Rafiq had attended one of the huge TNSM meetings at which thousands of impressionable men were recruited to fight with the Taliban, and said that he surrendered to the Northern Alliance with 500 other people, and was only taken from Sheberghan to Kandahar because he could speak English. What counted against him in Guantánamo, however, were the inconsistencies in his statements. Having first claimed that his desire to fight in Afghanistan was not motivated by anti-American sentiment — explaining that the oppression of the Pashtuns had been ongoing for 20 years, and that “the roots of this conflict have nothing to do with America and there was no mention of America” — he then contradicted himself, as the following exchange demonstrates (although what it reveals most of all is how ignorant and pliable foot soldiers like Rafiq actually were):
Q: Did you realize that when you were going to fight against the Northern Alliance that the United States was fighting on the same side as the Northern Alliance?
A: Yes, I knew that they were assisting the United States.
Q: Do you understand why that was?
A: No I don’t.
Q: You were not told anything by your leadership?
A: I never saw the leaders afterwards. We just had that meeting and we just left. That was it.
In his Detainee Assessment Brief, dated August 9, 2003, which was a “Transfer Recommendation,” and in which it was noted that he was born in 1980, the Task Force essentially reiterated his story, explaining that, after he attended what was described as “an ‘anti-West’ demonstration” in Bajawour, Pakistan, “a large group of individuals from the TNSM” asked him if he “wanted to participate in the jihad in support of the Taliban against Americans.” However, after he accepted, and traveled to Mazar-e-Sharif, where “they discovered that the Taliban had surrendered to the Northern Alliance,” and he “and his group then voluntarily surrendered to the NA.” It was also noted that he was sent to Guantánamo on the spurious basis that it was “because of his membership in an anti-American organization and for his support of the Taliban.”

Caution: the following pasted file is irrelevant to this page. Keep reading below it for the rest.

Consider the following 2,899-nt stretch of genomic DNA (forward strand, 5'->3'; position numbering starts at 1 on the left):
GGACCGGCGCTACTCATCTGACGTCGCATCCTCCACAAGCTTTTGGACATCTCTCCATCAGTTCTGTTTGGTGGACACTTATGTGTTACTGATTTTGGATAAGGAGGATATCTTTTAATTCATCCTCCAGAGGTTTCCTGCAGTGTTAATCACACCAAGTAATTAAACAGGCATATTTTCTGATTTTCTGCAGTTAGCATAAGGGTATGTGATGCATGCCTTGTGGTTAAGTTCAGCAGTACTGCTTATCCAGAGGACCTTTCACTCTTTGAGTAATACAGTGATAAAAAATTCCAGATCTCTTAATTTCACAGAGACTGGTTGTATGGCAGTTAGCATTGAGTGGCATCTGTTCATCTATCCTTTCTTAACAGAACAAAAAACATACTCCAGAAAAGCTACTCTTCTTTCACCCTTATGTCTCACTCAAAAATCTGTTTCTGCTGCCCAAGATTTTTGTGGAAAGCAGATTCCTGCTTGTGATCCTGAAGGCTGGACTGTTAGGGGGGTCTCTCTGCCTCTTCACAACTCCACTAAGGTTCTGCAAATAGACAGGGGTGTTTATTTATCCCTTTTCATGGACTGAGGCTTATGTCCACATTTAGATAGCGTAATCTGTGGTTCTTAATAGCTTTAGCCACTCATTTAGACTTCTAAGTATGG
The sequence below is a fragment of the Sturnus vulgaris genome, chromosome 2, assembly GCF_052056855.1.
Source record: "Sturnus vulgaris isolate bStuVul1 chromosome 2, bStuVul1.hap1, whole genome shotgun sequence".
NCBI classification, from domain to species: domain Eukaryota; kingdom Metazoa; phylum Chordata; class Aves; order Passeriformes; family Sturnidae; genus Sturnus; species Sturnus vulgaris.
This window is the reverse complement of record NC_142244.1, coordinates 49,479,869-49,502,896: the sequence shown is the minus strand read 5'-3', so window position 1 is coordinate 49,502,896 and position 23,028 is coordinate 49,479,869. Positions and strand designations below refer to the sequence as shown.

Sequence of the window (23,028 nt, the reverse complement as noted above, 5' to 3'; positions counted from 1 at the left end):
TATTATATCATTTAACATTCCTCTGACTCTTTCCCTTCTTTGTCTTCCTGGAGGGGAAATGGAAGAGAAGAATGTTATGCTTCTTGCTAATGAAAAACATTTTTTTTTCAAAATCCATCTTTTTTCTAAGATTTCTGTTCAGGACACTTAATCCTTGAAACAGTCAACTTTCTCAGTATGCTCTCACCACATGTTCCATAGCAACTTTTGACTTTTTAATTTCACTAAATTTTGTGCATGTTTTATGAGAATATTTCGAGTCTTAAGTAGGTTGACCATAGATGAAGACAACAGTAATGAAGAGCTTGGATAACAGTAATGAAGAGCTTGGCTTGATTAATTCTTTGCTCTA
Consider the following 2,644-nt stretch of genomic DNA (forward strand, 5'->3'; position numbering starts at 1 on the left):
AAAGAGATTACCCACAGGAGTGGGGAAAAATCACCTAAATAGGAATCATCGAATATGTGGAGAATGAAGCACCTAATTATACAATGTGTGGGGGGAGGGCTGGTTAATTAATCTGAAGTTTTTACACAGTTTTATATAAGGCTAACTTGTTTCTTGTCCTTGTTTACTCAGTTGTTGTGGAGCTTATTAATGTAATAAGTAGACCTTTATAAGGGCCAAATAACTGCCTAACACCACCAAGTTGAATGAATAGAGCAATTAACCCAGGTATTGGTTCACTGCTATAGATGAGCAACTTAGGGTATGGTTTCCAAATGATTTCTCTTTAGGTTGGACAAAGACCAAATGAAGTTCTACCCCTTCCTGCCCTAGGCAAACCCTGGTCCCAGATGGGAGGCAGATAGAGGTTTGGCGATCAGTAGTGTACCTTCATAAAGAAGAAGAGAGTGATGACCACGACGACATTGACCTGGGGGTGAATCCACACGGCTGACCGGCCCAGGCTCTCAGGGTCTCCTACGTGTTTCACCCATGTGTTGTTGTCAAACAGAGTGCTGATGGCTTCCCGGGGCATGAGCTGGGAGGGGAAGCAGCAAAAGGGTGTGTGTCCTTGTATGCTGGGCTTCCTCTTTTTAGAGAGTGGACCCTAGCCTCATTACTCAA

In a detailed explanation of the supposed significance of these claims, it was also noted that the “[t]ransfer team” (the interrogators in Afghanistan, in other words) had “conclude[d] that [he was] a member of a banned militant Islamic organization that supports the armed overthrow of the present Pakistan government, a critical ally in the US-led Operation Enduring Freedom and the Global War on Terrorism,” which “is also a strong supporter of the formerTaliban government in Afghanistan, and produces staunchly anti-American propaganda for distribution to the Pakistani masses.”
However, despite the attempt to ramp up Rafiq’s significance, he was “assessed as not being a member of the Taliban or al-Qaeda,” and the Task Force conceded that, although “during detention and additional interrogation in Pakistan, sources not available now may be available in the future to confirm, deny, or change his intelligence value and threat assessment,” it “must be assessed that [he] is of low intelligence value to the United States at this time.” It was also stated that he posed “a medium threat risk to the US, its interests and allies,” and, as a result, Maj. Gen. Miller recommended that he be “considered for transfer to the control of another government for continued detention.”
Mohamman Daoud (ISN 527, Afghanistan) Released September 2004
In “The Guantánamo Files: Website Extras (2) – Tora Bora,” I explained how Mohamman Douad, who was 22 years old at the time of his capture, was nothing but a Taliban conscript, one of many whose capture and transfer to Guantánamo was both pointless and cruel. After being “conscripted into the Taliban in June 2001,” as was explained in the unclassified evidence for his tribunal, he “was trained for 25 days” at a Taliban camp, “where he was taught how to fire the Kalashnikov, was given lessons from the Koran and performed servant duties.” He then “performed guard duties at a Taliban training camp,” “served as a cook for the Taliban,” and was captured by the Northern Alliance — without any evidence that he had ever raised arms against anybody — “while hiding in a Taliban vehicle attempting to cross into Pakistan.”